• 1 clove garlic, minced
  • 2 tablespoons Worcestershire sauce
  • 1 1/2 cups cooked black beans (or one 8-ounce can black beans, drained)
  • 3 cups cooked long-grain white rice
  • Salt and pepper (optional)
  • 1/2 avocado, sliced, for topping (optional)
  • Chilero hot sauce (optional garnish)
  • Chopped cilantro (optional garnish)


  1. In a large skillet, heat oil over medium heat. Add onion and sauté until it starts to soften, about four minutes.
  2. Add garlic and cook for another five to seven minutes, or until vegetables are browned.
  3. Add Worcestershire sauce and beans; turn heat to low and stir. Cook for two to three minutes more.
  4. Add rice and stir to combine. Cook and stir until rice and beans are evenly distributed and heated through. Season with salt and pepper.
  5. Top with sliced avocado, hot sauce and chopped cilantro, if desired.

Tender Bean, Potato and Onion Stew

Black beans are a Costa Rican staple that are high in antioxidants that are good for regulating insulin and lowering blood pressure.

Photo: David McLain
A common food in Costa Rica, black beans provide a lot of health benefits, including helping with insulin regulation and blood pressure.

Total cook time: 1 hour

Makes: 6 servings

Black beans are a staple in Nicoyan cuisine and for good reason: they are ten times more antioxidant than an orange serving and contain a lot of anthocyanins, which are flavonoids found in foods like red onions and blueberries.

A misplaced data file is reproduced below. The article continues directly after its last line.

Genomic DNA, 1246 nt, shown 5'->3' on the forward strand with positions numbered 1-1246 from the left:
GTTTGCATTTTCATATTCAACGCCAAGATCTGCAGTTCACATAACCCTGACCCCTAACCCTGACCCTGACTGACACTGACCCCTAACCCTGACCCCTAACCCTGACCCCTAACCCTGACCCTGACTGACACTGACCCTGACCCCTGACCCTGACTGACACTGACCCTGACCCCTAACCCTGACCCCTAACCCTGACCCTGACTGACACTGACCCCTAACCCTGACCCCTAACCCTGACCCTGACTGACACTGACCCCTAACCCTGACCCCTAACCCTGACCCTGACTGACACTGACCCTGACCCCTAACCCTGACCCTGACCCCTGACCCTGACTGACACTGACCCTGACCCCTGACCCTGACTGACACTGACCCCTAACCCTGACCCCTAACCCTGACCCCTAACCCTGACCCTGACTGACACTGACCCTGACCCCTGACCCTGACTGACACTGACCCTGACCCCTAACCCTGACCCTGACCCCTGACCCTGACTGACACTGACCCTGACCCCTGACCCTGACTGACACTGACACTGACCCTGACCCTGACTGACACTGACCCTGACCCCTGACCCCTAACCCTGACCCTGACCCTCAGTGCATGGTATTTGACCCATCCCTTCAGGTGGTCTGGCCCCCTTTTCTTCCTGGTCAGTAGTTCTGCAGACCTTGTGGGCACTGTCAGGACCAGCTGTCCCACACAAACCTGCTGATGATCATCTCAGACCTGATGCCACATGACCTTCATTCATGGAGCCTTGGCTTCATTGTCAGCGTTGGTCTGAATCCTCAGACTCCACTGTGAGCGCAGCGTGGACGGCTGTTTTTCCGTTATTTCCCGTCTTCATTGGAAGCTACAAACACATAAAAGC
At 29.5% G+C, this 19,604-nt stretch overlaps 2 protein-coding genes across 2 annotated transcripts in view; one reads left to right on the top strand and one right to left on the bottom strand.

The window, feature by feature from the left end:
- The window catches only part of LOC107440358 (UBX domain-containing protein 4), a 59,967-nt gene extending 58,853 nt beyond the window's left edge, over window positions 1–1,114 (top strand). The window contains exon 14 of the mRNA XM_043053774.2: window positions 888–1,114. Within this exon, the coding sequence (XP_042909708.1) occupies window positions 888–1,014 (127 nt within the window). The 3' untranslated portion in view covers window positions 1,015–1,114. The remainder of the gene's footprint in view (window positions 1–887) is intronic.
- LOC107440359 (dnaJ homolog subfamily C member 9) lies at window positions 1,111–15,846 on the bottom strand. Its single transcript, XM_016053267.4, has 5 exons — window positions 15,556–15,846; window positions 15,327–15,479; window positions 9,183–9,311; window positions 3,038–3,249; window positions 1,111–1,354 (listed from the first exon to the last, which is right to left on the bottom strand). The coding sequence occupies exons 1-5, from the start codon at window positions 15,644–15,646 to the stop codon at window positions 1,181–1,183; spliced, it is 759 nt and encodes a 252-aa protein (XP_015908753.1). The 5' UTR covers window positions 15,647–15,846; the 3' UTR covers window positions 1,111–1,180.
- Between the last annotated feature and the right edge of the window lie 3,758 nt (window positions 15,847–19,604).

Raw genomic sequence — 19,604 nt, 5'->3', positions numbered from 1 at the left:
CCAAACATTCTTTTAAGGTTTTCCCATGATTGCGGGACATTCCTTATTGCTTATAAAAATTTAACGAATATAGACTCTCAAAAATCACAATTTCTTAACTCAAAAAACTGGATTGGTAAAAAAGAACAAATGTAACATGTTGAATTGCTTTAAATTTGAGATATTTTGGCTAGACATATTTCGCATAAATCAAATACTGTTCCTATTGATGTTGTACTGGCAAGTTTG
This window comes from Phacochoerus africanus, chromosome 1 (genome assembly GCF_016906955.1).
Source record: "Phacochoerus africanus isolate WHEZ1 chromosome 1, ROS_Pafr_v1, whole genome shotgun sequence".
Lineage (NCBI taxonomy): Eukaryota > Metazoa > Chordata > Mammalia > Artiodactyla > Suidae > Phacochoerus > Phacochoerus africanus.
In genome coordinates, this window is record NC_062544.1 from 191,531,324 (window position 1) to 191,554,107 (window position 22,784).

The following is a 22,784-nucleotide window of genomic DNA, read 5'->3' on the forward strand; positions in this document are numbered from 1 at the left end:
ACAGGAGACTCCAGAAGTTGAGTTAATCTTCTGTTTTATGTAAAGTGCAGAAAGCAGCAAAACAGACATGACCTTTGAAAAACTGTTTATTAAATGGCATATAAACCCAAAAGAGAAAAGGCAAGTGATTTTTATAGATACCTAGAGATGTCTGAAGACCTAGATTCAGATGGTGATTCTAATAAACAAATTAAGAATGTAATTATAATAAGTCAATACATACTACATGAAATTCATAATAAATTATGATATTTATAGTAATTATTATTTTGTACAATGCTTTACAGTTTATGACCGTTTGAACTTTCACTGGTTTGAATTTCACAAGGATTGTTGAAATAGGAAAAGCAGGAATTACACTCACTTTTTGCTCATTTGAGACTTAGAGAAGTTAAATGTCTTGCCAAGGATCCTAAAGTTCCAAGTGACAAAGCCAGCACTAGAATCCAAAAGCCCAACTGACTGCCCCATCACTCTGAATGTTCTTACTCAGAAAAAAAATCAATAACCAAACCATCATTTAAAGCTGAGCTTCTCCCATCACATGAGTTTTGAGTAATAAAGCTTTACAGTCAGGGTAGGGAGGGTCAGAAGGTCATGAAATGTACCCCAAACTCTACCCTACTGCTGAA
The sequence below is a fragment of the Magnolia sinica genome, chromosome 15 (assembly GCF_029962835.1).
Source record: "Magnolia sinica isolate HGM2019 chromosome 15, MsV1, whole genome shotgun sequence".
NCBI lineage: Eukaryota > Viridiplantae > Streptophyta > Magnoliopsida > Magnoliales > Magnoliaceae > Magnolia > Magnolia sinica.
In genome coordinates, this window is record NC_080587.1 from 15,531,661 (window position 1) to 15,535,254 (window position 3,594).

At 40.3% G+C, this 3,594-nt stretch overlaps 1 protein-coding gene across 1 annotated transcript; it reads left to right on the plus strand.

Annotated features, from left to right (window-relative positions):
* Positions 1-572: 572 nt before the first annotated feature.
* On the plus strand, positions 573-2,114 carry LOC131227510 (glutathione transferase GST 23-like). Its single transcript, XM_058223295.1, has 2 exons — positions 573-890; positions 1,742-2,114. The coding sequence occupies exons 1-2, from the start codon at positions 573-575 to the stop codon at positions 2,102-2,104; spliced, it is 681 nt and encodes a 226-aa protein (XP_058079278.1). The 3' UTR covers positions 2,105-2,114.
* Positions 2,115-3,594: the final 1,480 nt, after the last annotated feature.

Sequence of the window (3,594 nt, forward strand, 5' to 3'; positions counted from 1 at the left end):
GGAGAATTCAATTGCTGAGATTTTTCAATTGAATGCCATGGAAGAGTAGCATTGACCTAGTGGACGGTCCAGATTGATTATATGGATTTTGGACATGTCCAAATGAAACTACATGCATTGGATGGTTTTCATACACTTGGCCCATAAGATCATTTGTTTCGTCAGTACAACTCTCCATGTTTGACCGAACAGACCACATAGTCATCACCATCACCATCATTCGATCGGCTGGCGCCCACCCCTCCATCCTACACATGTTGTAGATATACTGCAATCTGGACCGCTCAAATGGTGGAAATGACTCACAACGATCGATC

The Costa Rican kitchen isn’t complete without these one-pot dishes. In addition to being inexpensive (less than $1 a serving), they are simple to prepare and packed with healthy veggies and spices. They are substantial enough to be a main course when accompanied by rice or corn tortillas.


  • 1 pound dried kidney beans, soaked overnight (or three 15-ounce cans, drained)
  • 1 cup low-sodium vegetable broth
  • 1 chayote squash, diced
  • 1/2 carrot, peeled and diced
  • 3 red, orange, or yellow sweet peppers, seeded and diced
  • 2 large potatoes, peeled and diced
  • 2 teaspoons chopped culantro coyote
  • 1 small onion, diced
  • 2 cloves garlic, minced
  • Salt and pepper (optional)


  1. If using dried beans, drain the beans; discard the soaking water.
  2. Place beans in a large pot and add vegetable broth. Add water, as necessary, to cover beans. Bring broth to a boil; then immediately turn down to simmer. Cook for 25 minutes.
  3. Stir in the rest of ingredients; cook for about 25 more minutes, or until beans are tender, stirring occasionally to keep from burning.
  4. Add salt and pepper to taste before serving. Enjoy alone or with tortillas or rice.